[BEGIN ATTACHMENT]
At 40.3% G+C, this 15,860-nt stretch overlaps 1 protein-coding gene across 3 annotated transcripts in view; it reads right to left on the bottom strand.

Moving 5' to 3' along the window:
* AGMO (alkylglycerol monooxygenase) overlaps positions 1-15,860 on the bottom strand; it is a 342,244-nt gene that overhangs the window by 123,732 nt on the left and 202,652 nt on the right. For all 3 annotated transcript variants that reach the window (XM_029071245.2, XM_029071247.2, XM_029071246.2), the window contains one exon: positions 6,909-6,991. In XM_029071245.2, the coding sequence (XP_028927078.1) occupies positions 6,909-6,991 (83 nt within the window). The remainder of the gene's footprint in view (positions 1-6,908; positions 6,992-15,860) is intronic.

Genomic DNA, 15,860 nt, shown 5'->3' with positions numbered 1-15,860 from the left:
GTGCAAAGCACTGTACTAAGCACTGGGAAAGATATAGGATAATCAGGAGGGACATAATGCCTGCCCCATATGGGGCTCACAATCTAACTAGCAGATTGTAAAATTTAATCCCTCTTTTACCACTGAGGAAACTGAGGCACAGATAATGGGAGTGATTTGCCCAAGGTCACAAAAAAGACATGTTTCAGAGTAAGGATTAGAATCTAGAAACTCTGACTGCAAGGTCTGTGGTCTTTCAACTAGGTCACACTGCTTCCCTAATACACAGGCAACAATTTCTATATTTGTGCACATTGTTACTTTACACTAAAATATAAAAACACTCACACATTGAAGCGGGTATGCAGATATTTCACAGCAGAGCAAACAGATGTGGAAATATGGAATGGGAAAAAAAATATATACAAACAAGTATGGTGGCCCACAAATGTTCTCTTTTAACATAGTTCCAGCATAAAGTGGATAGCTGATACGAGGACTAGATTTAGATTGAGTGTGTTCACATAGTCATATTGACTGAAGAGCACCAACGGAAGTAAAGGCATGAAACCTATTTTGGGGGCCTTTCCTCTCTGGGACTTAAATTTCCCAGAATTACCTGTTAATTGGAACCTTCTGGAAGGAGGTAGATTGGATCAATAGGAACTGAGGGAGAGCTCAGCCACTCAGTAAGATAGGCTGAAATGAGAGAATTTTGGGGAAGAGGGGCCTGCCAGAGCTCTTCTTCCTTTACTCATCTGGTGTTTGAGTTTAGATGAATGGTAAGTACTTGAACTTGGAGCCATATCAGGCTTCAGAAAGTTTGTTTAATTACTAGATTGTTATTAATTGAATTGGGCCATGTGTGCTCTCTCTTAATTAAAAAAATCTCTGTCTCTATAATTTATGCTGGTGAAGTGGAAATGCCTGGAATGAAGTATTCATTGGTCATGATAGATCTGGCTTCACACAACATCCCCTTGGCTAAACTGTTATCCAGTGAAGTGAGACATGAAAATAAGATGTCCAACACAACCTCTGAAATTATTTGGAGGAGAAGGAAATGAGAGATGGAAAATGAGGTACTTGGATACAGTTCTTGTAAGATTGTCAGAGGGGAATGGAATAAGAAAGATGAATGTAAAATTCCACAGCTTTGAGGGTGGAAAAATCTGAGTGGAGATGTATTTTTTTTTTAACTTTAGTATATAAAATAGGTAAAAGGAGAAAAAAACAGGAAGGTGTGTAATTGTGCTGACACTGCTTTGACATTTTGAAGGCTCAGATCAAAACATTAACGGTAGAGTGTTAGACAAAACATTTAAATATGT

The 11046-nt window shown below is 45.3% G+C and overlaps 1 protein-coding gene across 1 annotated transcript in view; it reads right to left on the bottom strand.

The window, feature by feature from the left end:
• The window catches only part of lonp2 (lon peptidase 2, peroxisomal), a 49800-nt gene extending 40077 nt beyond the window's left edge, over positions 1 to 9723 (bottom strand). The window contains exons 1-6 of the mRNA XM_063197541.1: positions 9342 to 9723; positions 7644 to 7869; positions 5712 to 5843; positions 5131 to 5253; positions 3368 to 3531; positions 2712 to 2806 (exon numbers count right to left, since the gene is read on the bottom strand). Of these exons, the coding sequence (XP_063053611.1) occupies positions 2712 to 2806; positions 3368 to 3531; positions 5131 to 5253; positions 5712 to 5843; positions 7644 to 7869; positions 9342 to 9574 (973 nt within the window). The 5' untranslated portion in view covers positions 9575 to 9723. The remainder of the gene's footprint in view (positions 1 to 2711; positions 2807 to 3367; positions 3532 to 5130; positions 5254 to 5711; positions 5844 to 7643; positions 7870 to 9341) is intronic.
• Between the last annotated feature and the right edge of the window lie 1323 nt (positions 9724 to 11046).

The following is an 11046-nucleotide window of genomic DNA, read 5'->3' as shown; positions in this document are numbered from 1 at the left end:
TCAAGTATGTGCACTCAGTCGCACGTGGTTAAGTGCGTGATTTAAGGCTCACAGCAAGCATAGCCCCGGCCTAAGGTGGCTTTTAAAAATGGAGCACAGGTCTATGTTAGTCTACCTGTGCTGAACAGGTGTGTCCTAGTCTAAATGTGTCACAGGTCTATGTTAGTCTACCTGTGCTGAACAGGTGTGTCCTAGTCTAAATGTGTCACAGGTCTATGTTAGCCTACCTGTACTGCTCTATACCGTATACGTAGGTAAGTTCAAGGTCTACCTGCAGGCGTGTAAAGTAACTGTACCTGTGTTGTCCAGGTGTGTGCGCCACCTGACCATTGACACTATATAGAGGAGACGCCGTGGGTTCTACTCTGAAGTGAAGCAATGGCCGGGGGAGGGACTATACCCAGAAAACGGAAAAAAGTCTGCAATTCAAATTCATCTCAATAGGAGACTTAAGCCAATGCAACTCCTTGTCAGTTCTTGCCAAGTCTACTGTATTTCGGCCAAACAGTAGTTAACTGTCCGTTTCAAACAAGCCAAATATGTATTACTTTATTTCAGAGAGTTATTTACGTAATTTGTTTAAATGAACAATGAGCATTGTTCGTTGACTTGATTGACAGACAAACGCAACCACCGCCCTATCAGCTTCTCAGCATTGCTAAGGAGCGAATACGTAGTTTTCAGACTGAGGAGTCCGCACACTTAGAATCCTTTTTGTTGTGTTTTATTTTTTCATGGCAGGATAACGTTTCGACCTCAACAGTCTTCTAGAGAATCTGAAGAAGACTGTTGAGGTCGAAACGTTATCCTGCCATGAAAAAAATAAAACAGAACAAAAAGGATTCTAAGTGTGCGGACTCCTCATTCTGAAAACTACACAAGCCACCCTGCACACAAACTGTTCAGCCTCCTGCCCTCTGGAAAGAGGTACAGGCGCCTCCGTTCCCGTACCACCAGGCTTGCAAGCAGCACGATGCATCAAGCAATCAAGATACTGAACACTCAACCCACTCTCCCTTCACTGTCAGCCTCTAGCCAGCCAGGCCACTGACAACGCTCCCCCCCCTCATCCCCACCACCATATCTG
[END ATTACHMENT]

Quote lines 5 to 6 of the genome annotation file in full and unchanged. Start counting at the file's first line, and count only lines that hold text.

GTGCAAAGCACTGTACTAAGCACTGGGAAAGATATAGGATAATCAGGAGGGACATAATGCCTGCCCCATATGGGGCTCACAATCTAACTAGCAGATTGTAAAATTTAATCCCTCTTTTACCACTGAGGAAACTGAGGCACAGATAATGGGAGTGATTTGCCCAAGGTCACAAAAAAGACATGTTTCAGAGTAAGGATTAGAATCTAGAAACTCTGACTGCAAGGTCTGTGGTCTTTCAACTAGGTCACACTGCTTCCCTAATACACAGGCAACAATTTCTATATTTGTGCACATTGTTACTTTACACTAAAATATAAAAACACTCACACATTGAAGCGGGTATGCAGATATTTCACAGCAGAGCAAACAGATGTGGAAATATGGAATGGGAAAAAAAATATATACAAACAAGTATGGTGGCCCACAAATGTTCTCTTTTAACATAGTTCCAGCATAAAGTGGATAGCTGATACGAGGACTAGATTTAGATTGAGTGTGTTCACATAGTCATATTGACTGAAGAGCACCAACGGAAGTAAAGGCATGAAACCTATTTTGGGGGCCTTTCCTCTCTGGGACTTAAATTTCCCAGAATTACCTGTTAATTGGAACCTTCTGGAAGGAGGTAGATTGGATCAATAGGAACTGAGGGAGAGCTCAGCCACTCAGTAAGATAGGCTGAAATGAGAGAATTTTGGGGAAGAGGGGCCTGCCAGAGCTCTTCTTCCTTTACTCATCTGGTGTTTGAGTTTAGATGAATGGTAAGTACTTGAACTTGGAGCCATATCAGGCTTCAGAAAGTTTGTTTAATTACTAGATTGTTATTAATTGAATTGGGCCATGTGTGCTCTCTCTTAATTAAAAAAATCTCTGTCTCTATAATTTATGCTGGTGAAGTGGAAATGCCTGGAATGAAGTATTCATTGGTCATGATAGATCTGGCTTCACACAACATCCCCTTGGCTAAACTGTTATCCAGTGAAGTGAGACATGAAAATAAGATGTCCAACACAACCTCTGAAATTATTTGGAGGAGAAGGAAATGAGAGATGGAAAATGAGGTACTTGGATACAGTTCTTGTAAGATTGTCAGAGGGGAATGGAATAAGAAAGATGAATGTAAAATTCCACAGCTTTGAGGGTGGAAAAATCTGAGTGGAGATGTATTTTTTTTTTAACTTTAGTATATAAAATAGGTAAAAGGAGAAAAAAACAGGAAGGTGTGTAATTGTGCTGACACTGCTTTGACATTTTGAAGGCTCAGATCAAAACATTAACGGTAGAGTGTTAGACAAAACATTTAAATATGT

The 11046-nt window shown below is 45.3% G+C and overlaps 1 protein-coding gene across 1 annotated transcript in view; it reads right to left on the bottom strand.